Tag Archives: fog

Wild Winds

For days and days and days and days we lived in an atmosphere as thick as pea soup.

And then the wind picked up. It blew the fog away and delivered some hefty, hefty rain clouds. My house is near the end of that spit of land on the left, in that gap between the trees, but looking out the other way towards Comox Bay.  The beach in these photos is not far away but it gets hammered much harder by the wind.

See the foam that has piled up on the beach like whipping cream that has blown off the frothing tops of the waves.

Anyone for a little boat ride today? Surfing might be okay except for the many rocks on this beach.

This lonely seagull probably can’t decide where he wants to go but it doesn’t matter because it’s unlikely he’ll get there today anyway. He will go where the winds take him.

More foam collects on the beach. At night those fish who have legs come ashore and gather this whipping cream to put on their “sponge” cake for dessert.

“Careful,” hollers the Captain. “Stay off those logs. They’re “slicker’n snot on a doorknob,” he announces crudely.

“Aye, aye, Cap’n! Aaarrrh haaarrrh.

Brisk and wild and wonderful

The sea spray soaks my face

I gasp for air that whooshes past

With giant strength and pace.

I lift the camera in the wind

Don’t want to lose my grip

I brace myself against the sway

As if I’m on a ship.

The lens is spattered, droplets run,

No way to keep it dry.

I click the pictures anyway

And whoop and gasp and cry.

The wind is strong,  I need to hold 

The car door safely tight.

I ease inside and yell out, “Wow!

I thought I might take flight.”

 

 

Creeping Fog

I had to think of Carl Sandburg when the fog came creeping into the Comox estuary a couple of days ago.

FOG

THE fog comes
on little cat feet.

It sits looking
over harbor and city
on silent haunches
and then moves on.

First it came padding in from the ocean and filled the bay.

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Then it reached out little wisps to test how far it wanted to continue.

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Fortunately, like Sandburg’s cat, it didn’t stay too long.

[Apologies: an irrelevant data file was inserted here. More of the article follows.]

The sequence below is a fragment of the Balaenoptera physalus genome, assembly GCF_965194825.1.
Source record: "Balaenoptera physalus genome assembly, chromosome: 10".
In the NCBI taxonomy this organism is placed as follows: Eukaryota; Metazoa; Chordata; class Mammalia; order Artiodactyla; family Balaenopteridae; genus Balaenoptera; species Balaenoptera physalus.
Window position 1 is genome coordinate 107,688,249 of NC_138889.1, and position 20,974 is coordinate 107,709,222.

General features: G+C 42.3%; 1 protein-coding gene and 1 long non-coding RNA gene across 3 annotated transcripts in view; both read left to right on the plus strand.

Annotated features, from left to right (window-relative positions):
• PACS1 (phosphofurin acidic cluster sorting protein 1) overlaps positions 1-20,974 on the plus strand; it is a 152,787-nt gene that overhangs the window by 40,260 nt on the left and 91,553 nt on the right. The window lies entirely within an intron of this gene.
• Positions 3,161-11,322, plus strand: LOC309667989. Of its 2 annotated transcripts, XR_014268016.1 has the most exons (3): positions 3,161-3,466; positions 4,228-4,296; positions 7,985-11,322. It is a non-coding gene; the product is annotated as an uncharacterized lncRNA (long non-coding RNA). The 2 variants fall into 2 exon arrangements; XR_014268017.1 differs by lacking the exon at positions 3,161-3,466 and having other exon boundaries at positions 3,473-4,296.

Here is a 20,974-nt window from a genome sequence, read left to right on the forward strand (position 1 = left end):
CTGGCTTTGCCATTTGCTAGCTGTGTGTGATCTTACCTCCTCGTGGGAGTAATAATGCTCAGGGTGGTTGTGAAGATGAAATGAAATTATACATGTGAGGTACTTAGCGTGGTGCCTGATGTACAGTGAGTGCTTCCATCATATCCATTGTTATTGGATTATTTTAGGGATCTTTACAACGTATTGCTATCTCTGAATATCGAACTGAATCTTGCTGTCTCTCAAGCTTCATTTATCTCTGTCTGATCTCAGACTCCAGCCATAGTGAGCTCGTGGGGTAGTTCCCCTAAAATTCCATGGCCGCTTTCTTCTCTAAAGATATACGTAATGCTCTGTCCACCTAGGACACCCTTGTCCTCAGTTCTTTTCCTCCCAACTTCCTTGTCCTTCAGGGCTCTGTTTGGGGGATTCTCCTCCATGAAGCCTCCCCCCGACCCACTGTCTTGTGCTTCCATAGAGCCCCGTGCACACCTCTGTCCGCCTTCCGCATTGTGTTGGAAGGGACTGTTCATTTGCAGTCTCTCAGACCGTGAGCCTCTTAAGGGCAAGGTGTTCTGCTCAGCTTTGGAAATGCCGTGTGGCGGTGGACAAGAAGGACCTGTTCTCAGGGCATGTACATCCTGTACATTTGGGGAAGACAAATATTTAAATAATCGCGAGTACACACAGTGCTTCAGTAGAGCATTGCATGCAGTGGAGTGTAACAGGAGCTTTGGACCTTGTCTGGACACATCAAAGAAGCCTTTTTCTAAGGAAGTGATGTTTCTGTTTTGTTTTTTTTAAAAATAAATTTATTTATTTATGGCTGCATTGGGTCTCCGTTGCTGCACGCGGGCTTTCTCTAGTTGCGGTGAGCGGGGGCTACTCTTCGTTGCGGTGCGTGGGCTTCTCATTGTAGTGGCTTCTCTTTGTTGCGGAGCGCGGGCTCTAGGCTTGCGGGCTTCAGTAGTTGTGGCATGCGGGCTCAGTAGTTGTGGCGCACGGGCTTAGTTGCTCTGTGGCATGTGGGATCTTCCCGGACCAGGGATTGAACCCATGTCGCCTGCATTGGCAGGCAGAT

Dreams in the Mist

Yesterday was Emma’s first time to visit the beach. The fog and mist hovered over the water and close to shore, but that’s typical on BC’s West Coast.

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Emma looks so funny with her ear flopped backwards over her head, but I thought how sweet and innocent she is, that she’s not at all aware of how she looks. The word “guileless” comes to mind.

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And because she is not one to sit still very long, she asks, “What are we going to do now?”

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Just then two girls come strolling up the beach towards us. They must be investigated.But first let’s watch and wait to make sure they won’t harm us.

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We wander down to the other end of the beach where the grasses try to grow. They are continually washed over when the tide comes in. It must be a type of grass or seaweed that is used to living in salt water.

037I love the look of this kind of picture. Would love to paint it if I had the talent.

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We are about to leave when a lady and her horse arrive at the far end of the beach. It’s foggy and I’m using my zoom, so the photo comes out exactly how it looks in real life – foggy and unclear – but I can’t resist posting the horse pictures anyway.

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Seeing the horse and rider put the finishing touch of magic on our trip to the beach. Reminds me of a song by Heart, “These Dreams,” where she sings about a wood full of princes, and dreams in the mist.

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Perhaps she’s riding into the woods to look for her prince. (She may find a frog. It would be a start….)

Fog and Fumes

I had not planned to stop. I was in a hurry to meet my sister and I had an hour and a half’s drive to get there. Already running late because I had to stop for a fuel up, I waffled over what to do when, across the street, I saw the fog rolling in towards the river mouth. I had made the mistake of bringing the camera along in the car. It was only my little point-and-click Fujipix (small and unobtrusive because we were going shopping), but it pleaded with me to stop and take some pictures.

In the estuary, a gazillion seagulls had congregated near the mouth of the river. I finished fueling and drove along, until I got to a convenient pullout just down the road.

I didn’t take time to worry about whether I was shooting into the sun or whether the zoomed-in picture would be in focus. I was in a hurry to get going, but I couldn’t pass up the mist wafting into the estuary.

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The more sensible shot was up towards the river mouth.

040aBut I couldn’t resist shooting into the sun and out towards the bay. Beginning photographers don’t care about those things too much.

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So I have a straight-ahead shot, one to the right, and one to the left. All that was left was a good close-up shot of all those seagulls right in front of me. I zoomed in a bit, but it didn’t seem to be enough. Those birds still looked awfully small. I took a few steps forward towards the edge of the bank and then it hit me.

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Fumes of decay! I rushed back to the car. NOW I remembered why the seagulls were all assembled here, making such a racket. They were squabbling over the carcasses of the spawned out chum salmon that lay everywhere in the shallows of the estuary. It was salmon spawning time; a bounty of food for seagulls, eagles, and many others.